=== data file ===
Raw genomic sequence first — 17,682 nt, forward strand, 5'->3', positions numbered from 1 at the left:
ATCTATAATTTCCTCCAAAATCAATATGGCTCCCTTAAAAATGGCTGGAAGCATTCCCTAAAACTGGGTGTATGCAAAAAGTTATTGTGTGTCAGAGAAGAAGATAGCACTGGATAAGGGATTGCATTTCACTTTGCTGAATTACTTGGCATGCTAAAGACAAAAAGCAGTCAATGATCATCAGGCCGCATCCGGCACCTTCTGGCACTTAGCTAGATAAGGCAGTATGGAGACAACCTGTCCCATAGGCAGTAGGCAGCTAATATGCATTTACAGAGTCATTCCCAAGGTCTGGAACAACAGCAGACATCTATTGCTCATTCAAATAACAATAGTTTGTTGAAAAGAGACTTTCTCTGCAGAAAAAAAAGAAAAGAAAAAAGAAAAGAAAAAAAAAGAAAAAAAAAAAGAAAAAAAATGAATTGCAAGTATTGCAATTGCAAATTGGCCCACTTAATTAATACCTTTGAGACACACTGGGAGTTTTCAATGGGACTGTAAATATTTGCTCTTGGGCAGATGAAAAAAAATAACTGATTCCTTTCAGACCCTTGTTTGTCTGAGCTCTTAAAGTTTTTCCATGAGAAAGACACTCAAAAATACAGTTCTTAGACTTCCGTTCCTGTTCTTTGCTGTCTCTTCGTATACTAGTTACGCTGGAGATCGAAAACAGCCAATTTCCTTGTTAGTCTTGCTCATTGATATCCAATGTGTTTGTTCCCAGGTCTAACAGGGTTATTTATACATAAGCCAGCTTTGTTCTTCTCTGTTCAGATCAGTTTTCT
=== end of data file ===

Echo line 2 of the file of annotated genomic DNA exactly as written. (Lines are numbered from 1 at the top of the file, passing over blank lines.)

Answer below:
ATCTATAATTTCCTCCAAAATCAATATGGCTCCCTTAAAAATGGCTGGAAGCATTCCCTAAAACTGGGTGTATGCAAAAAGTTATTGTGTGTCAGAGAAGAAGATAGCACTGGATAAGGGATTGCATTTCACTTTGCTGAATTACTTGGCATGCTAAAGACAAAAAGCAGTCAATGATCATCAGGCCGCATCCGGCACCTTCTGGCACTTAGCTAGATAAGGCAGTATGGAGACAACCTGTCCCATAGGCAGTAGGCAGCTAATATGCATTTACAGAGTCATTCCCAAGGTCTGGAACAACAGCAGACATCTATTGCTCATTCAAATAACAATAGTTTGTTGAAAAGAGACTTTCTCTGCAGAAAAAAAAGAAAAGAAAAAAGAAAAGAAAAAAAAAGAAAAAAAAAAAGAAAAAAAATGAATTGCAAGTATTGCAATTGCAAATTGGCCCACTTAATTAATACCTTTGAGACACACTGGGAGTTTTCAATGGGACTGTAAATATTTGCTCTTGGGCAGATGAAAAAAAATAACTGATTCCTTTCAGACCCTTGTTTGTCTGAGCTCTTAAAGTTTTTCCATGAGAAAGACACTCAAAAATACAGTTCTTAGACTTCCGTTCCTGTTCTTTGCTGTCTCTTCGTATACTAGTTACGCTGGAGATCGAAAACAGCCAATTTCCTTGTTAGTCTTGCTCATTGATATCCAATGTGTTTGTTCCCAGGTCTAACAGGGTTATTTATACATAAGCCAGCTTTGTTCTTCTCTGTTCAGATCAGTTTTCT